The jazz legend says she’s honored!
Collins was born in Edmonton, a city located in Alberta, Canada, before moving to British Columbia. During the 1930s, she began her career as a performer, appearing on television and radio shows across the country and working with a number of notable acts including Dizzy Gillespie and jazz pianist Oscar Peterson. By 1954, Collins landed a role as a cast member on CBC’s Bamboula: A Day in the West Indies, the first interracial cast featured on Canadian television. In 1955, she starred in "The Eleanor Show," making history as the first female Canadian singer and first Black artist to headline their own national TV series. Now the jazz pioneer is being honored for her contributions in a new commemorative stamp by the Canada Post.
Photo Courtesy of Canada Post
The 102-year-old legend spoke about the honor, saying, “My picture on a postage stamp? Can you repeat that? You know, it’s just so surreal.”
An unveiling of the stamp recently happened virtually, showing the color stamp with a closeup of Collins’ face illustrated by David Belliveau, inspired by a photograph taken of Collins in her heyday from photographer and friend, Franz Lindner. On the stamp, she’s dressed in a white collared blouse, her ears adorned with gems as she gazes to her left. To the side of the main image is a silhouette of Collins singing at a microphone.
“It just took my breath away. It was so stunning, so striking,” Collins said.
During the unveiling ceremony, Collins was celebrated by fellow artists and former colleagues alike. Many spoke about how much Collins influenced their own work including Nalda Callender of the National Congress of Black Women Foundation, filmmaker Sylvia Hamilton, and artists Sharman King, Marcus Mosely, and Wendy Solloway.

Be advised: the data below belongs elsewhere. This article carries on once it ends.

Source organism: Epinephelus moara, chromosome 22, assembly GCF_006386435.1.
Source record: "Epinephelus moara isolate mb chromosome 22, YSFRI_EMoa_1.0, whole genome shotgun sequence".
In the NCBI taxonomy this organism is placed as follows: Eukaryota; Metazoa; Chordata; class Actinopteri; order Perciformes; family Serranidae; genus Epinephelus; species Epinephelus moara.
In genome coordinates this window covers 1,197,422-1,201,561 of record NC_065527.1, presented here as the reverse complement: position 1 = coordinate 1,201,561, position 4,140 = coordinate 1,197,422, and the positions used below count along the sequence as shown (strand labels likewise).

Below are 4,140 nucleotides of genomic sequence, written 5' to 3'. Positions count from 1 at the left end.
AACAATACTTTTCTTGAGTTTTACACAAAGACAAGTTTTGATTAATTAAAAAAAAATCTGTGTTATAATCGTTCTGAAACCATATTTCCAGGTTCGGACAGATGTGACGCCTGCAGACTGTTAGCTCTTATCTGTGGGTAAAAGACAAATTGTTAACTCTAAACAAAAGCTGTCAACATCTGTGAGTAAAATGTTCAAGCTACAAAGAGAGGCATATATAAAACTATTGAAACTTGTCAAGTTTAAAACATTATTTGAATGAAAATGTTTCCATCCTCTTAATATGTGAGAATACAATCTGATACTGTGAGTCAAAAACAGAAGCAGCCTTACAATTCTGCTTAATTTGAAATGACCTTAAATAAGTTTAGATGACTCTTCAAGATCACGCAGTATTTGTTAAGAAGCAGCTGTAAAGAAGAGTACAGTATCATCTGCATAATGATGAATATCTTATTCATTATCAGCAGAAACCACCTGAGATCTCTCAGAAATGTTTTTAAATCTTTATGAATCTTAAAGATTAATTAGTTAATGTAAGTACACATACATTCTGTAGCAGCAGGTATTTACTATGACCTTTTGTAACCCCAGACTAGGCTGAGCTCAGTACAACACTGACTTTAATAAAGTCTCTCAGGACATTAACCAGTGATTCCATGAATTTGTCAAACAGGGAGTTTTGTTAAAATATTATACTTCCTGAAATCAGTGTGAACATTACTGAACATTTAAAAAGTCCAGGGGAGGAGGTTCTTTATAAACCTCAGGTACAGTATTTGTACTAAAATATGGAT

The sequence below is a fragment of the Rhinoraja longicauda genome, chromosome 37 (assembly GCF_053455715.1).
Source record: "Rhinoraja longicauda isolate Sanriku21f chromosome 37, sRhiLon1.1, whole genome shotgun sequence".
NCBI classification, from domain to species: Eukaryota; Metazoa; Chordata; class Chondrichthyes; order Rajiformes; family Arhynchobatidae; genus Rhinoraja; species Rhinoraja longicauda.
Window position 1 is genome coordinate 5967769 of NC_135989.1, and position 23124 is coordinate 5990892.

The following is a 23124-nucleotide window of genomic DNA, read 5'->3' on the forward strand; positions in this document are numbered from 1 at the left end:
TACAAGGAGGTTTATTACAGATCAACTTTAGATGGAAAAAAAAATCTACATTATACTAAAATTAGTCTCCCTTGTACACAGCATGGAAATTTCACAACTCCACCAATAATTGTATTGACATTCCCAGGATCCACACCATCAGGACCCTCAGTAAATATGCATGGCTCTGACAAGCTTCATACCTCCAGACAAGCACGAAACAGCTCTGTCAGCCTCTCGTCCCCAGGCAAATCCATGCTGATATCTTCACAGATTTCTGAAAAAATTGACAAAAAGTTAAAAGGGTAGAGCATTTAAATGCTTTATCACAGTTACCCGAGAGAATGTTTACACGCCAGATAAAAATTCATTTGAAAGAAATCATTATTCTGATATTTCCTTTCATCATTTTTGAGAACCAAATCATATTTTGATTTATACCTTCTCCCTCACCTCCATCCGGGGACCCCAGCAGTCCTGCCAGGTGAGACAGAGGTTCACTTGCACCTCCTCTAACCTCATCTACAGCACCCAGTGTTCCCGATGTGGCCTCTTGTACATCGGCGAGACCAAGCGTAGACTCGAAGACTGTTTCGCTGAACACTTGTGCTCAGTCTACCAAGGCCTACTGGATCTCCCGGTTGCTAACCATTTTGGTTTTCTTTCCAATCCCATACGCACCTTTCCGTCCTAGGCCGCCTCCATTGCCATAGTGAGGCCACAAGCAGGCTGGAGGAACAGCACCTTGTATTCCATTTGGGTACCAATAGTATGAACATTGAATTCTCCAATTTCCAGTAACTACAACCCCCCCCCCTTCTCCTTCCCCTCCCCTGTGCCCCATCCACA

Collins has received a number of awards over the course of her life, including an induction into the Order of Canada on her 95th birthday in 2014 for her work as “a civic leader and pioneer in the development of British Columbia’s music industry.” However, Collins said it was never her intention to receive accolades, she just wanted to be a role model for people to look up to. Collins credits music as not only helping her do that, but as a safe haven for the Black community during otherwise tumultuous times.
“I see for my people, it was a…safe place to live, a safe place to be together because the harsh world outside there do not approve of us,” she said. Her message now is simple, encouraging others to just do their best and live a life worthy of honor.
“Bring your very best, every day of your life. Let history tell you what it was they thought they saw,” said Collins.
Thank you for your contributions, Mother Collins. You are appreciated!
Photo Courtesy Franz Lindner/CBC/Canada Post